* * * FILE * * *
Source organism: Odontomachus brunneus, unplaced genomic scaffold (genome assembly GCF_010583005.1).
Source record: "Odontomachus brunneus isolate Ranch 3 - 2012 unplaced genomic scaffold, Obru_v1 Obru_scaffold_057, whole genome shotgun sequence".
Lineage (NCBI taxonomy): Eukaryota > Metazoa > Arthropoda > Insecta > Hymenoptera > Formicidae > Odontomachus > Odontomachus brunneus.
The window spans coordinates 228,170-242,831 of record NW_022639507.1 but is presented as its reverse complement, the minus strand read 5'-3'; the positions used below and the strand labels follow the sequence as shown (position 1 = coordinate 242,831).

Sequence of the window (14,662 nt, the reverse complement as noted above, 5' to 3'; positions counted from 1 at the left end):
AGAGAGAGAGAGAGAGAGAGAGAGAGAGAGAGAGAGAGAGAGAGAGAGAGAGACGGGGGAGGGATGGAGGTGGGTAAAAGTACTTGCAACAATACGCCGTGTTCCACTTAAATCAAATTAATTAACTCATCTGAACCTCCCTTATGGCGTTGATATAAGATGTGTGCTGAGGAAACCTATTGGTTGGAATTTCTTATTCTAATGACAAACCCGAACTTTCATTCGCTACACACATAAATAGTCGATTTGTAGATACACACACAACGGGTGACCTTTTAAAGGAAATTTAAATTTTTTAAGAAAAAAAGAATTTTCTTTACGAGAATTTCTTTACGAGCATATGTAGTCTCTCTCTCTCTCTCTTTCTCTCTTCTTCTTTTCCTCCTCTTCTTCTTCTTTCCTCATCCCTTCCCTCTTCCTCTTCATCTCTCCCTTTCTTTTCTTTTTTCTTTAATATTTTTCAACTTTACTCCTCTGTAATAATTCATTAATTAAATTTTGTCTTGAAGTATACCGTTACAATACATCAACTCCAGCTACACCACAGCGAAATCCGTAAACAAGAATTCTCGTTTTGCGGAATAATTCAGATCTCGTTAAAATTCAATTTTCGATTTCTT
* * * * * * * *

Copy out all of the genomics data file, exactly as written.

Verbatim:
Source organism: Odontomachus brunneus, unplaced genomic scaffold (genome assembly GCF_010583005.1).
Source record: "Odontomachus brunneus isolate Ranch 3 - 2012 unplaced genomic scaffold, Obru_v1 Obru_scaffold_057, whole genome shotgun sequence".
Lineage (NCBI taxonomy): Eukaryota > Metazoa > Arthropoda > Insecta > Hymenoptera > Formicidae > Odontomachus > Odontomachus brunneus.
The window spans coordinates 228,170-242,831 of record NW_022639507.1 but is presented as its reverse complement, the minus strand read 5'-3'; the positions used below and the strand labels follow the sequence as shown (position 1 = coordinate 242,831).

Sequence of the window (14,662 nt, the reverse complement as noted above, 5' to 3'; positions counted from 1 at the left end):
AGAGAGAGAGAGAGAGAGAGAGAGAGAGAGAGAGAGAGAGAGAGAGAGAGAGACGGGGGAGGGATGGAGGTGGGTAAAAGTACTTGCAACAATACGCCGTGTTCCACTTAAATCAAATTAATTAACTCATCTGAACCTCCCTTATGGCGTTGATATAAGATGTGTGCTGAGGAAACCTATTGGTTGGAATTTCTTATTCTAATGACAAACCCGAACTTTCATTCGCTACACACATAAATAGTCGATTTGTAGATACACACACAACGGGTGACCTTTTAAAGGAAATTTAAATTTTTTAAGAAAAAAAGAATTTTCTTTACGAGAATTTCTTTACGAGCATATGTAGTCTCTCTCTCTCTCTCTTTCTCTCTTCTTCTTTTCCTCCTCTTCTTCTTCTTTCCTCATCCCTTCCCTCTTCCTCTTCATCTCTCCCTTTCTTTTCTTTTTTCTTTAATATTTTTCAACTTTACTCCTCTGTAATAATTCATTAATTAAATTTTGTCTTGAAGTATACCGTTACAATACATCAACTCCAGCTACACCACAGCGAAATCCGTAAACAAGAATTCTCGTTTTGCGGAATAATTCAGATCTCGTTAAAATTCAATTTTCGATTTCTT